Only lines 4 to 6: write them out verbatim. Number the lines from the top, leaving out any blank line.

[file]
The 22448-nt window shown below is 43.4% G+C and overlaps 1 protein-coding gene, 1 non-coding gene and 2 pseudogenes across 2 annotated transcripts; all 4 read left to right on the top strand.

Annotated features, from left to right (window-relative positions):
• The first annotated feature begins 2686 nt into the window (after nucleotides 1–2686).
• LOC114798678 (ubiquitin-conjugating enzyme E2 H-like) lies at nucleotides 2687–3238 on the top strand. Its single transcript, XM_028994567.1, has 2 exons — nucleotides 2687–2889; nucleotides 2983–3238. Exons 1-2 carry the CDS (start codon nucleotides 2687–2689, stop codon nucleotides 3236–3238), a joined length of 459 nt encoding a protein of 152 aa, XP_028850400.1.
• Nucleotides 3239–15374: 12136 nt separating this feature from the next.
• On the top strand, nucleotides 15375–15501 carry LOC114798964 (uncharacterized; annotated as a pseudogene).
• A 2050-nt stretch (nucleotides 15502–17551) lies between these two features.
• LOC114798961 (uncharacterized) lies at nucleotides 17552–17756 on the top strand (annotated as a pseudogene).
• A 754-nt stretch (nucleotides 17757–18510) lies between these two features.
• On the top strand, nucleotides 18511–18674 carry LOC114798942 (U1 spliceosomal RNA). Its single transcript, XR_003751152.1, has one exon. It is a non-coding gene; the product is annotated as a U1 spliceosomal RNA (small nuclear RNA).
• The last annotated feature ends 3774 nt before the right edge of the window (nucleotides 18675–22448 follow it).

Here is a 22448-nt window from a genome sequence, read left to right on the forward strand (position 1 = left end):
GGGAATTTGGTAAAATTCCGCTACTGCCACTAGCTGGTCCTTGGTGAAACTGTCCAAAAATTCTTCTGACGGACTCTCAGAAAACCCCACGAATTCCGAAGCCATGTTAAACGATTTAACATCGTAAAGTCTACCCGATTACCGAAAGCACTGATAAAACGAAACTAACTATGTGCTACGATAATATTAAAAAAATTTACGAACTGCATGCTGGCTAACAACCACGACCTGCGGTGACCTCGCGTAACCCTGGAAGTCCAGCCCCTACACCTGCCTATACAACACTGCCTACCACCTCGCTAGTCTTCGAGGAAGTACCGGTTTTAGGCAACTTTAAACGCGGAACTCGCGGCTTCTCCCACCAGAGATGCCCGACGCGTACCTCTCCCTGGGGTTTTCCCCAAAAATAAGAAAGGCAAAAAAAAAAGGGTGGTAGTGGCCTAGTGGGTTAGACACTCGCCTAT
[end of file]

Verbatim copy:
• LOC114798678 (ubiquitin-conjugating enzyme E2 H-like) lies at nucleotides 2687–3238 on the top strand. Its single transcript, XM_028994567.1, has 2 exons — nucleotides 2687–2889; nucleotides 2983–3238. Exons 1-2 carry the CDS (start codon nucleotides 2687–2689, stop codon nucleotides 3236–3238), a joined length of 459 nt encoding a protein of 152 aa, XP_028850400.1.
• Nucleotides 3239–15374: 12136 nt separating this feature from the next.
• On the top strand, nucleotides 15375–15501 carry LOC114798964 (uncharacterized; annotated as a pseudogene).